Astrology and the Zodiac are often associated with flowery magazine columns and teenager obsessions, however, unbeknownst to many, they are said to have roots in Islamic heritage.
Islamic Historian and Professor Ali A. Olomi has been garnering attention on Twitter for his informative threads about unconventional aspects of Islam, including the study of dreams, Islamic astrology and mythic and legendary creatures.
For centuries, the zodiac existed as a medieval Islamic intellectual tradition. There are historical meanings and definitions to each sign and associations with each group of signs. In Islamic cultural tradition, the same applies.
In one of his Twitter threads, Olomi shared that both medieval and Islamic astrology share an emphasis on planets, meaning that the signs themselves (such as Virgo, Leo, etc) are not as important as the planets that rule. This is different than the popular forms of astrology that appear in magazines and products that focus on the signs and commoditize and commercialize them. Therefore, their focus is placed on the way planets interact in houses and signs.
Islamic astrology shares a lot of commonalities and influence with European medieval astrology. For example how they interpret the different signs of the zodiac, or dairat al buruj
A thread on the signs in Islamic astrology: pic.twitter.com/ONXchcxzmh
— Ali A Olomi (@aaolomi) July 17, 2019
The designs of the horoscopes were also exquisite works of art that include meticulous detail. There have been numerous books and manuscripts focusing on astrology, and specific ones for public figures and people of interest in the Medieval Middle East. One of the most popular is the Book of birth of Iskandar, which contains the horosocope of a Timurid prince called Iskandar Sultan, according to the Wellcome collection.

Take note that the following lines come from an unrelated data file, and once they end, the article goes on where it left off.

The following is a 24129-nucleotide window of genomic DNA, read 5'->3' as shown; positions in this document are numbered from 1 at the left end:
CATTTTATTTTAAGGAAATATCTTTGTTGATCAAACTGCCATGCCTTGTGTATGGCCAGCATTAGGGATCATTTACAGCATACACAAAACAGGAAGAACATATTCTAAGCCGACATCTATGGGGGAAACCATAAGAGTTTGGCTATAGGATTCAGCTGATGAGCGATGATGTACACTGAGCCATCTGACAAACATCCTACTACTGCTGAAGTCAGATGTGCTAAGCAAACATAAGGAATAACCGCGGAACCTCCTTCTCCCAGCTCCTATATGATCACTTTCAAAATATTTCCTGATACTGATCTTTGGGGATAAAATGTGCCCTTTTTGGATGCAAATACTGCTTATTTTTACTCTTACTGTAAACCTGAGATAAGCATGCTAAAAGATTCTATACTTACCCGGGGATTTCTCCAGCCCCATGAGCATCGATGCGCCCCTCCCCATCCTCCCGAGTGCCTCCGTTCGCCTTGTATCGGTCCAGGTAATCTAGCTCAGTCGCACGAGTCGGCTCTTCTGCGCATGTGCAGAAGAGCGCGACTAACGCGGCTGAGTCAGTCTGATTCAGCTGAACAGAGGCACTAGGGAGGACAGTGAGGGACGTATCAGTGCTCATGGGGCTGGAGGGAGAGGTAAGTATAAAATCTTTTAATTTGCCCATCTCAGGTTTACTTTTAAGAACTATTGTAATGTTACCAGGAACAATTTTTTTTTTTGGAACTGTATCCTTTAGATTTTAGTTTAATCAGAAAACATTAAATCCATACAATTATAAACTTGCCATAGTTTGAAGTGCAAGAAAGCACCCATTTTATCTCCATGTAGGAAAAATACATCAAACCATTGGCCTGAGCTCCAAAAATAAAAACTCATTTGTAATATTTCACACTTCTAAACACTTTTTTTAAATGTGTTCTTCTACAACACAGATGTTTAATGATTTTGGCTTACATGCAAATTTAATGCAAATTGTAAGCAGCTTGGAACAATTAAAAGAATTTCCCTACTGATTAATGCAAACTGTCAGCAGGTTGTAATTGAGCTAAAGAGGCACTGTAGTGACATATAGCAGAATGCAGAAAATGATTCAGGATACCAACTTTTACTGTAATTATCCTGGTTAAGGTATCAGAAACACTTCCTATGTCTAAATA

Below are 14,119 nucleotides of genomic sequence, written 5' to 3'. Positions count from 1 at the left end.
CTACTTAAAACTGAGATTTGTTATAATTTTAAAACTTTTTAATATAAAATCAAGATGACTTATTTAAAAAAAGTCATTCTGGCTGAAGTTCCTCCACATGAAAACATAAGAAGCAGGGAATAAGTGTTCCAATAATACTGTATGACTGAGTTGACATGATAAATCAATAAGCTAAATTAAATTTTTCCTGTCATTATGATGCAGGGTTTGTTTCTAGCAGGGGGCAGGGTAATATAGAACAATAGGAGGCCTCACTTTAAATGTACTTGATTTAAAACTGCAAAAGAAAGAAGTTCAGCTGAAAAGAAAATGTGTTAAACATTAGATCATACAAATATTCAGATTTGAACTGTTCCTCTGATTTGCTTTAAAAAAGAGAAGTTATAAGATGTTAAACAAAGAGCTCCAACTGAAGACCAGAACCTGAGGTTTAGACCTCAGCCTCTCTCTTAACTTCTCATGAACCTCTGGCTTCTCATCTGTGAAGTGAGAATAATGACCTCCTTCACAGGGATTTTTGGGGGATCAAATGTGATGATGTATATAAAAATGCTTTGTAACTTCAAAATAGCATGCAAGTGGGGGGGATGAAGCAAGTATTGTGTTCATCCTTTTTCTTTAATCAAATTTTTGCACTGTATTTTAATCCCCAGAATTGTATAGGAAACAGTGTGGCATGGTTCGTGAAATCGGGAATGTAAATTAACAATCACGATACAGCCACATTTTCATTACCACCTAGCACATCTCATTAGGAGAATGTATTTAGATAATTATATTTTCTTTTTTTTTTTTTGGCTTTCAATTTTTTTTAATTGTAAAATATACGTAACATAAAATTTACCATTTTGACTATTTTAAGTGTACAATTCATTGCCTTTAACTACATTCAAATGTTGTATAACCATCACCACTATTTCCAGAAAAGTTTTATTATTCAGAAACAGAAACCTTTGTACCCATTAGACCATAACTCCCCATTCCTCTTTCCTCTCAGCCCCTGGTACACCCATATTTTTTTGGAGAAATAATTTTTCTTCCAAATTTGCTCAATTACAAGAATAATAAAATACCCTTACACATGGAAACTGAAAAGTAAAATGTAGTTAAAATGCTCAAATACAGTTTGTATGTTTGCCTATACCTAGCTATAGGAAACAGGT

At a similar time, the Book of Wonders was created, which included many illustrations centering mythical creatures. According to The Public Domain Review, the book is from Baghdad during the reign of Jalayirid Sultan Ahmad, made up of astrological, astronomical and geomantic texts compiled by Abd al-Hasan Al-Isfahani. It also includes full-page illustrations including discourses on each sign of the zodiac.
Whenever I teach history of Islam, we spend a day on astrology. Though theologically contentious, it was a major part of the Islamic intellectual tradition.
A thread on the so-called Arabic Parts & the connection between western astrology & Islam
— Ali A Olomi (@aaolomi) April 10, 2019
In the Arabic zodiac, Olomi adds that astrology is often used to calculate how and when people were bound to get married. He says that the way Islamic and Arab astrology can be seen is through a lens commonly seen in these cultures; “a synthesis of older traditions under Islam, imported to Europe, then later forgotten.”
The zodiac may seem to simply be a niche hobby for those who believe in astrology these days, but there are deep and often undiscovered seeds of it in Islamic culture that run back since medieval times.